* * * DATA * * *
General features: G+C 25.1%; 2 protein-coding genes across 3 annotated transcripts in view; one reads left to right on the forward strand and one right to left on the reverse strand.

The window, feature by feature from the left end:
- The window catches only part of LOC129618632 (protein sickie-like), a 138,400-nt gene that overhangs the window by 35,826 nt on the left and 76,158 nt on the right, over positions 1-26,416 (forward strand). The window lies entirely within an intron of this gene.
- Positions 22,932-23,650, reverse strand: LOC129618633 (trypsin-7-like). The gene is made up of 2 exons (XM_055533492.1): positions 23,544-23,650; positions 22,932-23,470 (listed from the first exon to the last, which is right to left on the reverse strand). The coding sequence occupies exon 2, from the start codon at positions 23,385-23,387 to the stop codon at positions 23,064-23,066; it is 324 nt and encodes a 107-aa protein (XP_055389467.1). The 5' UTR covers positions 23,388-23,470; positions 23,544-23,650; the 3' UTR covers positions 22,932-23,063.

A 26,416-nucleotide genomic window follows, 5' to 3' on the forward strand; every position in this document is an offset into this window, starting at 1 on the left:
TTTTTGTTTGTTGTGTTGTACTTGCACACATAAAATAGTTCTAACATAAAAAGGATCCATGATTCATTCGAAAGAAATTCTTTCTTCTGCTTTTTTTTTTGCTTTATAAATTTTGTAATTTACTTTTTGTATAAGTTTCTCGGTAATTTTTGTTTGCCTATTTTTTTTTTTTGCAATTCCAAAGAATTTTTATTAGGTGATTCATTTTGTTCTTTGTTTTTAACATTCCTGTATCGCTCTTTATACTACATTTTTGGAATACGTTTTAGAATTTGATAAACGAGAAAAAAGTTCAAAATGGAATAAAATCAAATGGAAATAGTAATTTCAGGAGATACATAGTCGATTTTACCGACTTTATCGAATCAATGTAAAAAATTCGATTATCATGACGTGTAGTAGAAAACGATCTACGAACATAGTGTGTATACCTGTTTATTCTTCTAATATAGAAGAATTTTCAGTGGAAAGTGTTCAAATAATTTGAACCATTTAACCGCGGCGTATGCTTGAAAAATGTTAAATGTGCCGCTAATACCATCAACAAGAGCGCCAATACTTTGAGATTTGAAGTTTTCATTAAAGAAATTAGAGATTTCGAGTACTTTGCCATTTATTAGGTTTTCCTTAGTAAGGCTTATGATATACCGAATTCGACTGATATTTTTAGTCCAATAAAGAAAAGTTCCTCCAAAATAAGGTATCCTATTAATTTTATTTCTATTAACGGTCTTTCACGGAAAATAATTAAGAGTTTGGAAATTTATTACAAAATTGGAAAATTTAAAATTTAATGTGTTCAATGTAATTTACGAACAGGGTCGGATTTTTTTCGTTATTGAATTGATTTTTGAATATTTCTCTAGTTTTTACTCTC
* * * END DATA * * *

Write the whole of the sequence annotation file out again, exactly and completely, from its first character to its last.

General features: G+C 25.1%; 2 protein-coding genes across 3 annotated transcripts in view; one reads left to right on the forward strand and one right to left on the reverse strand.

The window, feature by feature from the left end:
- The window catches only part of LOC129618632 (protein sickie-like), a 138,400-nt gene that overhangs the window by 35,826 nt on the left and 76,158 nt on the right, over positions 1-26,416 (forward strand). The window lies entirely within an intron of this gene.
- Positions 22,932-23,650, reverse strand: LOC129618633 (trypsin-7-like). The gene is made up of 2 exons (XM_055533492.1): positions 23,544-23,650; positions 22,932-23,470 (listed from the first exon to the last, which is right to left on the reverse strand). The coding sequence occupies exon 2, from the start codon at positions 23,385-23,387 to the stop codon at positions 23,064-23,066; it is 324 nt and encodes a 107-aa protein (XP_055389467.1). The 5' UTR covers positions 23,388-23,470; positions 23,544-23,650; the 3' UTR covers positions 22,932-23,063.

A 26,416-nucleotide genomic window follows, 5' to 3' on the forward strand; every position in this document is an offset into this window, starting at 1 on the left:
TTTTTGTTTGTTGTGTTGTACTTGCACACATAAAATAGTTCTAACATAAAAAGGATCCATGATTCATTCGAAAGAAATTCTTTCTTCTGCTTTTTTTTTTGCTTTATAAATTTTGTAATTTACTTTTTGTATAAGTTTCTCGGTAATTTTTGTTTGCCTATTTTTTTTTTTTGCAATTCCAAAGAATTTTTATTAGGTGATTCATTTTGTTCTTTGTTTTTAACATTCCTGTATCGCTCTTTATACTACATTTTTGGAATACGTTTTAGAATTTGATAAACGAGAAAAAAGTTCAAAATGGAATAAAATCAAATGGAAATAGTAATTTCAGGAGATACATAGTCGATTTTACCGACTTTATCGAATCAATGTAAAAAATTCGATTATCATGACGTGTAGTAGAAAACGATCTACGAACATAGTGTGTATACCTGTTTATTCTTCTAATATAGAAGAATTTTCAGTGGAAAGTGTTCAAATAATTTGAACCATTTAACCGCGGCGTATGCTTGAAAAATGTTAAATGTGCCGCTAATACCATCAACAAGAGCGCCAATACTTTGAGATTTGAAGTTTTCATTAAAGAAATTAGAGATTTCGAGTACTTTGCCATTTATTAGGTTTTCCTTAGTAAGGCTTATGATATACCGAATTCGACTGATATTTTTAGTCCAATAAAGAAAAGTTCCTCCAAAATAAGGTATCCTATTAATTTTATTTCTATTAACGGTCTTTCACGGAAAATAATTAAGAGTTTGGAAATTTATTACAAAATTGGAAAATTTAAAATTTAATGTGTTCAATGTAATTTACGAACAGGGTCGGATTTTTTTCGTTATTGAATTGATTTTTGAATATTTCTCTAGTTTTTACTCTC